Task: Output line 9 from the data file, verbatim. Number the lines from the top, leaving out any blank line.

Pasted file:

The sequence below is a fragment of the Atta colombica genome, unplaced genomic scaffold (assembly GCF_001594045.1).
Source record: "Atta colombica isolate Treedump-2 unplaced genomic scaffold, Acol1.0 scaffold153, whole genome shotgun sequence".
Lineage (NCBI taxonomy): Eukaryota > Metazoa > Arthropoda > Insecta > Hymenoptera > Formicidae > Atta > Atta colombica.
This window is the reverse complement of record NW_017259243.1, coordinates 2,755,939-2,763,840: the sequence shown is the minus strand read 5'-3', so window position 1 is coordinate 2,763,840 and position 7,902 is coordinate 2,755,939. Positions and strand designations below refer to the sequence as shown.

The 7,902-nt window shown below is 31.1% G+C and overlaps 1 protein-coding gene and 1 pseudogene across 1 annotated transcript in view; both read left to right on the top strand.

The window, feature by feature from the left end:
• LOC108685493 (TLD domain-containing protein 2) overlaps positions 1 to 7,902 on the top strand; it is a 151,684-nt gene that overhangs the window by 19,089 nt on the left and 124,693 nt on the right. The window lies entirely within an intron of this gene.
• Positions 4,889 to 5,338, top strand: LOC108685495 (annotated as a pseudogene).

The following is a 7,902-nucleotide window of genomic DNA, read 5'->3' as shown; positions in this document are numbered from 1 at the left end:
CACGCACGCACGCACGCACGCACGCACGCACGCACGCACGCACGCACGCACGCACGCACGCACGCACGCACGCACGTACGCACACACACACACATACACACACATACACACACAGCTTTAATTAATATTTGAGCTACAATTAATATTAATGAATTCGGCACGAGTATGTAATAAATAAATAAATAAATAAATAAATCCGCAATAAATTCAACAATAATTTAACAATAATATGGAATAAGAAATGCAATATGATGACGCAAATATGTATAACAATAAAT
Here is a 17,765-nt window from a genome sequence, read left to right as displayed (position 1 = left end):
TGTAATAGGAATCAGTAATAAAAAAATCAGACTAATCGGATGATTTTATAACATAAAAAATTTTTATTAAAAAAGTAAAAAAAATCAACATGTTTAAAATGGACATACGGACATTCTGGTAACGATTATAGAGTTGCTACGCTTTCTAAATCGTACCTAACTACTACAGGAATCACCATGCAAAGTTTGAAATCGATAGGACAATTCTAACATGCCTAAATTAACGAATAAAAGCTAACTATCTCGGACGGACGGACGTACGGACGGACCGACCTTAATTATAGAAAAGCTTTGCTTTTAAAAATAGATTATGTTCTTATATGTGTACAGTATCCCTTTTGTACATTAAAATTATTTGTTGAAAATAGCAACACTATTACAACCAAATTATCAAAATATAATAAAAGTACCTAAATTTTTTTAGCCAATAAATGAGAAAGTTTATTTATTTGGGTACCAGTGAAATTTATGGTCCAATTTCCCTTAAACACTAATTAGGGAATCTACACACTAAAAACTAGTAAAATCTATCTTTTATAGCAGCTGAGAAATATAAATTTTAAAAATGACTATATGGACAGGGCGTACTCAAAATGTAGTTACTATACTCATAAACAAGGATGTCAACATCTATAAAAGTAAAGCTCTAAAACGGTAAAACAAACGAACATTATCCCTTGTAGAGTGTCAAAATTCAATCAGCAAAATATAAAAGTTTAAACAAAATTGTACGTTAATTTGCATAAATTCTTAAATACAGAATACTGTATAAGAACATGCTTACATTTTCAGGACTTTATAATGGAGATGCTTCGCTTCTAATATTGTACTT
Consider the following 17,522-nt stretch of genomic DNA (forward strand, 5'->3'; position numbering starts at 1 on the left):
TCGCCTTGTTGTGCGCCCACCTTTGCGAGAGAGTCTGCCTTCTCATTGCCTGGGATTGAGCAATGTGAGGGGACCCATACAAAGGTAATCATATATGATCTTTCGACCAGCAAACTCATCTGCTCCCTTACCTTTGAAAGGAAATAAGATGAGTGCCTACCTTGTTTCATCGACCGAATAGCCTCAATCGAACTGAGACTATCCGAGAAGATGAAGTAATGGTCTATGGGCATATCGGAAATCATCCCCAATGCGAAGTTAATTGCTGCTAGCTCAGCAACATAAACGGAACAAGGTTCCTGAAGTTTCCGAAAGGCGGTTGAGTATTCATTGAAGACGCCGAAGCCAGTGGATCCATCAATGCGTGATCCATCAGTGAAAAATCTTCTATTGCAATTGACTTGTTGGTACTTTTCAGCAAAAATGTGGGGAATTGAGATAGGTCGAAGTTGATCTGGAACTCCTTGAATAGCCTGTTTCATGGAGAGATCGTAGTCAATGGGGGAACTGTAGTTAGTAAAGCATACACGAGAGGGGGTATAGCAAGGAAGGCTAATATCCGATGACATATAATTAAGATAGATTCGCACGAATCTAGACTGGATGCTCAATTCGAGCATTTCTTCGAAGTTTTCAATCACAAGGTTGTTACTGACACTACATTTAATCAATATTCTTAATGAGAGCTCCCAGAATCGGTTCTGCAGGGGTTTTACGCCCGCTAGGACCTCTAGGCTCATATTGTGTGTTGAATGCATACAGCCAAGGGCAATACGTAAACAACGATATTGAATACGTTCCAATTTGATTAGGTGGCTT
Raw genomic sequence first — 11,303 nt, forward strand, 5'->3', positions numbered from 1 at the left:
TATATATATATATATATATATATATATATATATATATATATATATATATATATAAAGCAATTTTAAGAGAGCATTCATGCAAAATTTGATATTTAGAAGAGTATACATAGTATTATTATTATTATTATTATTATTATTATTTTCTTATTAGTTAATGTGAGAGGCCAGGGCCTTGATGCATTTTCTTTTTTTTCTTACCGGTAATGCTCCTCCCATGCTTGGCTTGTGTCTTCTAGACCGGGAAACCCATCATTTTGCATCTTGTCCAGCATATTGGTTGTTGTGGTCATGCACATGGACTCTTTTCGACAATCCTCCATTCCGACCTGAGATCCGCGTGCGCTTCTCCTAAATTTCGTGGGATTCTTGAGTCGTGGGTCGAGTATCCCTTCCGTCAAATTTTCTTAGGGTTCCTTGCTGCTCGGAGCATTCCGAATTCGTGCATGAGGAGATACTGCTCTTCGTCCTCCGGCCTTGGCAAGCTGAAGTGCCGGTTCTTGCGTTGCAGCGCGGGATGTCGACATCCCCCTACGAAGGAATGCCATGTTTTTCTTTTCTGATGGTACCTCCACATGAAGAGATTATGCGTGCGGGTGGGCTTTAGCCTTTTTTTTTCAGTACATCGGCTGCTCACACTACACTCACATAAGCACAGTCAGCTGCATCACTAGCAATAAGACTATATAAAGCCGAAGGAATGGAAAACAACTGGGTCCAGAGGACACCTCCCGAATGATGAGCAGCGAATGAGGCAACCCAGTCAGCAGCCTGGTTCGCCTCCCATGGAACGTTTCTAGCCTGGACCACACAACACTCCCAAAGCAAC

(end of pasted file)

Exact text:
The following is a 7,902-nucleotide window of genomic DNA, read 5'->3' as shown; positions in this document are numbered from 1 at the left end: